What may increase your child's risk for problems from diarrhea?
Many conditions, medicines, and diseases interfere with
your child's ability to heal or fight infection. Your child may be at risk for
a more serious problem from his or her symptoms if he or she has any of the
following. Be sure to tell your child's health professional.
A newborn or is less than 3 months old.
Newborns younger than 3 months of age have a greater risk for developing
dehydration than older infants and children.
prematurely. This risk continues until the child is 6 months older than when he
or she was expected to be born.
Abnormally slow growth and
After drinking untreated water or
unpasteurized dairy products
During or after traveling, especially
in underdeveloped areas of the world
During or after a ship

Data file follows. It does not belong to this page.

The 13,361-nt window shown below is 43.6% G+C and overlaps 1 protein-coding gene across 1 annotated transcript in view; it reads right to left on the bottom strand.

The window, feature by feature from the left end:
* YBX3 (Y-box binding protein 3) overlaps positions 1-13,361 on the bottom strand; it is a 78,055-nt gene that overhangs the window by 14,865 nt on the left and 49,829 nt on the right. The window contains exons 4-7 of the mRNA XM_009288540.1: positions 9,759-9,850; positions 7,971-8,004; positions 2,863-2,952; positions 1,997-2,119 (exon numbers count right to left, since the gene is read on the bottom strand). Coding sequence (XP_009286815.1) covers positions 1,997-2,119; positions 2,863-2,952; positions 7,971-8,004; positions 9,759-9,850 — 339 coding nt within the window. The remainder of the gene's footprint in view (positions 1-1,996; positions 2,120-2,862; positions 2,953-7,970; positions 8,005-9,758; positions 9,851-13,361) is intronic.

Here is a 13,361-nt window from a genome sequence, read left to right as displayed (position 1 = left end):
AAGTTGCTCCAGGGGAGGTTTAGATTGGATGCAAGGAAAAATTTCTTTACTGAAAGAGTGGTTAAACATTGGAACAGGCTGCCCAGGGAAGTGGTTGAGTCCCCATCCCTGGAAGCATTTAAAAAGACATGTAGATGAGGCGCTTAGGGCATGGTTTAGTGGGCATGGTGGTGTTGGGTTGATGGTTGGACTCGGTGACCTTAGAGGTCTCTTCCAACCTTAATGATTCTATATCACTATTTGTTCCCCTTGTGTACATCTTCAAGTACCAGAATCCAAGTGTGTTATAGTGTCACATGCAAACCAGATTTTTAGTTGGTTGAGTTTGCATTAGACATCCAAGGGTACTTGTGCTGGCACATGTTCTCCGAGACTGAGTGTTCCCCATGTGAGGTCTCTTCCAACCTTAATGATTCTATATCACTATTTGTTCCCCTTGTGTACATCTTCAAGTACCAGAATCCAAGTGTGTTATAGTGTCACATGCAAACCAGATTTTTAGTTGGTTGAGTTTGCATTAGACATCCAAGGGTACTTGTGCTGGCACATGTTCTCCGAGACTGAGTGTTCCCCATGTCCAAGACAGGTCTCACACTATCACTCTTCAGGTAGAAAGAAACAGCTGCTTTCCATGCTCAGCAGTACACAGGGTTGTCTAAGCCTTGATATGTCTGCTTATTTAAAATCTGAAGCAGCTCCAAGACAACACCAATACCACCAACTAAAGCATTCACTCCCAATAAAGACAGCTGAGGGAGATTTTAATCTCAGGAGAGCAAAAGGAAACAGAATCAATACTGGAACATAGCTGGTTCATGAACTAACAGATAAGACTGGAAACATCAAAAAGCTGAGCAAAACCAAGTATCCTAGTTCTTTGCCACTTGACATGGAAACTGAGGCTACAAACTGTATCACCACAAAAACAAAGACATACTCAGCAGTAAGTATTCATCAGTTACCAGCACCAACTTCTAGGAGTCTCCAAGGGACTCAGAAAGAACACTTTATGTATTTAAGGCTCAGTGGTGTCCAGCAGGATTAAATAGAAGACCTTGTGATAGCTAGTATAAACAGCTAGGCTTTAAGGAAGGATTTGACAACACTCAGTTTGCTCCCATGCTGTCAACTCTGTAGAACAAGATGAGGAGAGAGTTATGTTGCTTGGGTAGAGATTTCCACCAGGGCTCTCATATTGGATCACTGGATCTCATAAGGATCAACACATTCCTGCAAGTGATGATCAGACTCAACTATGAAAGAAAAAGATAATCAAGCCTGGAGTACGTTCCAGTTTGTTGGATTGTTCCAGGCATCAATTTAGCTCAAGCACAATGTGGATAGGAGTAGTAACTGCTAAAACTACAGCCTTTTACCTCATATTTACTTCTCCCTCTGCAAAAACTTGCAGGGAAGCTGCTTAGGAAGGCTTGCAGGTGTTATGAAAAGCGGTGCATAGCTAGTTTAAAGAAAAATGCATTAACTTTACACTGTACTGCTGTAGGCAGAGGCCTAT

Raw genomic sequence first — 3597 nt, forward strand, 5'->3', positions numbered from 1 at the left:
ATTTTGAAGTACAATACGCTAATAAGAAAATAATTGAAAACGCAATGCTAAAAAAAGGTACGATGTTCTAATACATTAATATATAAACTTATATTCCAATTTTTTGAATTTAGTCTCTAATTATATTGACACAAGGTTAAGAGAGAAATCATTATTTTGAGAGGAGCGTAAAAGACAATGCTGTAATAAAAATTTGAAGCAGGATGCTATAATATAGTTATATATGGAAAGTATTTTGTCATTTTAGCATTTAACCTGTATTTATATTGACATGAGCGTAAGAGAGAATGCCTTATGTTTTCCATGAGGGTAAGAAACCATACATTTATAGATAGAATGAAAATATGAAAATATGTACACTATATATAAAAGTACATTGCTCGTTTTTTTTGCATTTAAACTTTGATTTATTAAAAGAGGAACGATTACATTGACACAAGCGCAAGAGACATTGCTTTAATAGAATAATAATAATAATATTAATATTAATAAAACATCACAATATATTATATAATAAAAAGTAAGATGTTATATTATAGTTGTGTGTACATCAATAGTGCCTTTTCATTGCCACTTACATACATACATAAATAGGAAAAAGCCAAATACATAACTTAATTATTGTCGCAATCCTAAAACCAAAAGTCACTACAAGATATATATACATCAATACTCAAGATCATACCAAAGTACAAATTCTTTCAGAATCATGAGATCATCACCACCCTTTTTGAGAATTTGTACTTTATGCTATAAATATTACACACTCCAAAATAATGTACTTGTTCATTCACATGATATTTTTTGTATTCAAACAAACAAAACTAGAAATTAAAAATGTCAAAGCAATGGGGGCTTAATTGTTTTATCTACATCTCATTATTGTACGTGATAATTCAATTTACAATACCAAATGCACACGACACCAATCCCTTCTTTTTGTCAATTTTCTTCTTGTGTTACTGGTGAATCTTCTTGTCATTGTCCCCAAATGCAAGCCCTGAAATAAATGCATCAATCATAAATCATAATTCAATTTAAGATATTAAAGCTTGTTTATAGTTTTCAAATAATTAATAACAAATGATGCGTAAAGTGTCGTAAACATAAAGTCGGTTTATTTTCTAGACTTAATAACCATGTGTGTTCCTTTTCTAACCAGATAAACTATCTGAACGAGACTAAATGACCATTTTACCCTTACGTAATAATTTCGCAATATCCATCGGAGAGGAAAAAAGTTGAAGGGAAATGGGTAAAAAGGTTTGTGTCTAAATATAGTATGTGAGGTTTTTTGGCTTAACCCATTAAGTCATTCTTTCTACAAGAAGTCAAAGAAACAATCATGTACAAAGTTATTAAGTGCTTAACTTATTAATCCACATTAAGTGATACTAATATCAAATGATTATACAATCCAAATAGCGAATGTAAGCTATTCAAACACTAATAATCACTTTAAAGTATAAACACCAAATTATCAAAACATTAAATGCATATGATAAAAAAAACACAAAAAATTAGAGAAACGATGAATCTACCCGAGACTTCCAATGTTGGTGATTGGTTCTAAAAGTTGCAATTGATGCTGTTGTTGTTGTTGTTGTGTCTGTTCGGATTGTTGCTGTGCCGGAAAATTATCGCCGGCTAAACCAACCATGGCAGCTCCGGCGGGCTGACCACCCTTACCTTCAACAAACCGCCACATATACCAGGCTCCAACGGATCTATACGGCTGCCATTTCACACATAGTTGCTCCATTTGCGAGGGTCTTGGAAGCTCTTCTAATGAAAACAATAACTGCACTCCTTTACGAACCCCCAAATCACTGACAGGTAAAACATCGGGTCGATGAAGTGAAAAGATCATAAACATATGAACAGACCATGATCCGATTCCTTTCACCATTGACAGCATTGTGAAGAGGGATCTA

Exposure to other family members or friends with
History of intussusception
A family history of HIV or high-risk behaviors, such as
Day care or group living situations, such as
dormitories, summer camps, and shelter homes
Exposure to farm
animals or reptiles, such as snakes, lizards, or turtles
to poisons, such as pesticides
Antibiotics, such as ampicillin, amoxicillin,
clindamycin, tetracycline, and cephalosporins. Diarrhea is of particular
concern if your child has recently been hospitalized and received intravenous
Antidepressants, such as
fluoxetine (Prozac) or sertraline (Zoloft)
enzyme (ACE) inhibitors, such as captopril (Capoten) or enalapril
Corticosteroid treatment, such as
Diuretics, such as furosemide or
Laxatives, such as Correctol, Dulcolax, Ex-Lax, or
Medicines to prevent organ transplant
Medicines used to treat cancer
Propranolol, such as
Quinidine, such as Cardioquin
Theophylline, such as Theo-24
such as lactose intolerance
immunodeficiency virus (HIV) infection
Inflammatory bowel disease,
such as Crohn's disease or ulcerative colitis
Malabsorption syndromes, such as
celiac disease or cystic fibrosis
How this information was developed to help you make better health decisions.